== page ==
Child and adolescent injuries
Road traffic injuries and drowning are leading causes of death among children and adolescents worldwide.
Unintentional injuries, such as road traffic crashes, drowning, falls, burns and scalds, and poisonings constitute major threats of survival for children and adolescents worldwide. For those between the ages of 5 and 19, road traffic injuries represent the leading cause of death, causing more than 600 preventable deaths among children and youth each day globally.
Drowning is another top killer, ranking among the ten leading causes of death for children and adolescents in every region of the world and as a main cause of death in multiple countries in South East Asia. More than 260 children and adolescents lose their lives to drowning every day, with those under 5 years old disproportionately at risk. Boys are twice as likely to drown as girls.
These deaths are largely preventable and evidence-based solution exist. Yet, despite the alarming statistics, road and water safety for children and adolescents is often overlooked in public health policies.
Preventing road traffic fatalities and drowning demands concerted efforts across sectors, including health, child protection, education, urban planning and environment.
UNICEF works with Governments and partners worldwide to support, develop and monitor integrated child injury–prevention programmes. UNICEF also advocates for evidence-based policy development, implementation and enforcement. Our efforts improve data collection and analysis and strengthen the capacity of Governments and communities to adopt, implement and monitor programming and policies to support the prevention and reduction of injuries.
Learn more about this consultative mechanism among UN agencies and other international partners for facilitating international cooperation on road safety.
The global plan and decade are intended to inspire national and local authorities in charge of road safety to integrate the activities proposed into their road safety policies, plans and programmes.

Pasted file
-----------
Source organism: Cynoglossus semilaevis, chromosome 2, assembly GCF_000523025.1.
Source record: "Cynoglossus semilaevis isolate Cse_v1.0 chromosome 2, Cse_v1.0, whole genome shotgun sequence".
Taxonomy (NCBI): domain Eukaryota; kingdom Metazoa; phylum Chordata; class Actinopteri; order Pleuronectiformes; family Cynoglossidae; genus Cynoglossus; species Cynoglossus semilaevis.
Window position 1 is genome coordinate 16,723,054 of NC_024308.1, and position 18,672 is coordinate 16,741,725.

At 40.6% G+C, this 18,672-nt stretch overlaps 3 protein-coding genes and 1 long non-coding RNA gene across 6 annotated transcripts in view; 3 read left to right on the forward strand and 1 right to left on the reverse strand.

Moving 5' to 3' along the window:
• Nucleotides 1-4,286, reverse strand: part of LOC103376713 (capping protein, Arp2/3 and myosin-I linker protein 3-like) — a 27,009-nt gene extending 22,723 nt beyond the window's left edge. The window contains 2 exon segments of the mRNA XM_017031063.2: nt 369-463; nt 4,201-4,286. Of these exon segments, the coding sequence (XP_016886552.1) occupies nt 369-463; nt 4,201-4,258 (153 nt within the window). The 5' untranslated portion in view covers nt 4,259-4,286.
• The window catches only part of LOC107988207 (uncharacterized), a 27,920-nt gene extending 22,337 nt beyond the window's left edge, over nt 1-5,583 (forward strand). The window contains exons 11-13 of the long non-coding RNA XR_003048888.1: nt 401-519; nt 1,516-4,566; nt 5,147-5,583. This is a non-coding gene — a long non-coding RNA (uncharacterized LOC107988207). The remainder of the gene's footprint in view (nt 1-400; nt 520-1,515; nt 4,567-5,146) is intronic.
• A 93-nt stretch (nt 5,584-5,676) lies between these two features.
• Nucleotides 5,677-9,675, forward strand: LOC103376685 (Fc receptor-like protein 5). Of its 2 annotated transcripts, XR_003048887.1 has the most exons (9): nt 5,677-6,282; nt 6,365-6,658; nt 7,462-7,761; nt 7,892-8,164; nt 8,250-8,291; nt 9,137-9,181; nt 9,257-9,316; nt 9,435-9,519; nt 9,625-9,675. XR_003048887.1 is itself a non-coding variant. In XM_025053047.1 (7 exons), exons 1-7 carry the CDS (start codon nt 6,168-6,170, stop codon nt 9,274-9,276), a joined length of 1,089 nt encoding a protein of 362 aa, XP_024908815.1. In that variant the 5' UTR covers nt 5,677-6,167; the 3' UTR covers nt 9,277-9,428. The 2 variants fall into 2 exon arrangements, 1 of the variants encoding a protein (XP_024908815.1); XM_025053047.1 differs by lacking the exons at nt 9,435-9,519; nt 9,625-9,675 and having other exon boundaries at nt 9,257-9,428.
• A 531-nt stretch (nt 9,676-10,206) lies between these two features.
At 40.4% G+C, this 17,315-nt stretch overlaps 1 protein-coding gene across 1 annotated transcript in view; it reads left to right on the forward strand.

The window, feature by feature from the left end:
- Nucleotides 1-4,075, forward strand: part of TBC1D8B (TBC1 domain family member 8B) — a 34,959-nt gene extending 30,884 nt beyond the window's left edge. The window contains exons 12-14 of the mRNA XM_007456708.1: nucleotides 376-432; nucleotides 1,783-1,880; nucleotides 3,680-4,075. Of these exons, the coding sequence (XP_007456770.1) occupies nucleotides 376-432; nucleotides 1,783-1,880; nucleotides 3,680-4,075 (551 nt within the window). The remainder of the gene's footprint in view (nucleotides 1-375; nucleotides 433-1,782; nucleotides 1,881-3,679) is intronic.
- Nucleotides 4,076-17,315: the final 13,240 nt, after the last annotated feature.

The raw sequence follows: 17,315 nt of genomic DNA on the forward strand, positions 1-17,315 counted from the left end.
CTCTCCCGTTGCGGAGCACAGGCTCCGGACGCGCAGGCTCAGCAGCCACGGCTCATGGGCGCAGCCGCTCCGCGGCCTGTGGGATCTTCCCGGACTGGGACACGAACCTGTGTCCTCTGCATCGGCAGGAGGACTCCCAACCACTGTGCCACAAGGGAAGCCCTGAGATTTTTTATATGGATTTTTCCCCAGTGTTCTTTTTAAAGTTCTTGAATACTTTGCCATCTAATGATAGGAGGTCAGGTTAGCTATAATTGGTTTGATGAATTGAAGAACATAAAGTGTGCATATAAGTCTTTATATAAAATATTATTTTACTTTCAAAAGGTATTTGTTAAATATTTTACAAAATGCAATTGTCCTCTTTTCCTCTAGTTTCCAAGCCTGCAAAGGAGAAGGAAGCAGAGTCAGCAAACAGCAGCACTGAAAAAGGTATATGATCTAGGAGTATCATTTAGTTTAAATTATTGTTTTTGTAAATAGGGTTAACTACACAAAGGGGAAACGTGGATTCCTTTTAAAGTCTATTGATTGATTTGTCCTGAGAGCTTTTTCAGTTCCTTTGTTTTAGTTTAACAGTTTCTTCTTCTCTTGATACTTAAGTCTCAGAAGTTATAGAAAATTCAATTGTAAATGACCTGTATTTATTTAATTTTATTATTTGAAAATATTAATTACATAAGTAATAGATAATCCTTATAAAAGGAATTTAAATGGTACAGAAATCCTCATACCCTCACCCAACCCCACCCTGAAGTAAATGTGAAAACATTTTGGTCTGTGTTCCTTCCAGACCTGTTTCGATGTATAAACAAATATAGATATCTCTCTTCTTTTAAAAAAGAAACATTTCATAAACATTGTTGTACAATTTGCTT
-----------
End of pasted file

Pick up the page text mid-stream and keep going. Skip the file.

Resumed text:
This guidance suggests practical steps to build back better health and safety systems, to address COVID-19 and promote safe journeys to school and active transport like walking and cycling to improve air quality, physical activity and road safety.
This handbook presents concepts, evidence, tools and promising practices to create thriving and equitable cities where children live in healthy, safe, inclusive, green and prosperous communities. By focusing on children, it provides guidance on the central role that urban planning should play in achieving the Sustainable Development Goals, from a global perspective to a local context.
This report calls for drastic action to put road safety measures in place to save lives.
The United Nations General Assembly adopted a historic resolution of global drowning prevention and recognizes that drowning affects every nation of the world and encourages all member states to take up recommend good practices.
This guide provides practical steps to reduce drowning – one of the world’s most preventable, neglected and pressing public health issues.
Publications Rights of Way Child Poverty & Road Traffic Injury in the SDGs. This advocacy research, a joint report by the FIA Foundation and UNICEF, examines the impact of road traffic injury on families living in poverty in low- and middle-income countries. As a priority in implementing the sustainable development agenda, it calls for a global policy response protecting vulnerable road users and providing a safe and healthy journey to and from school for every child.
Safe Journeys to School Are a Child’s Right is a joint report from the FIA Foundation and UNICEF. The report highlights the road traffic injury epidemic which kills 500 children every day, the impact on health and education, and proposes a focus on the school journey as a community hub for action to improve road safety and build walkable communities across the world.
This report highlights drowning prevention strategies and makes recommendations for concrete measures to be taken by national and local governments.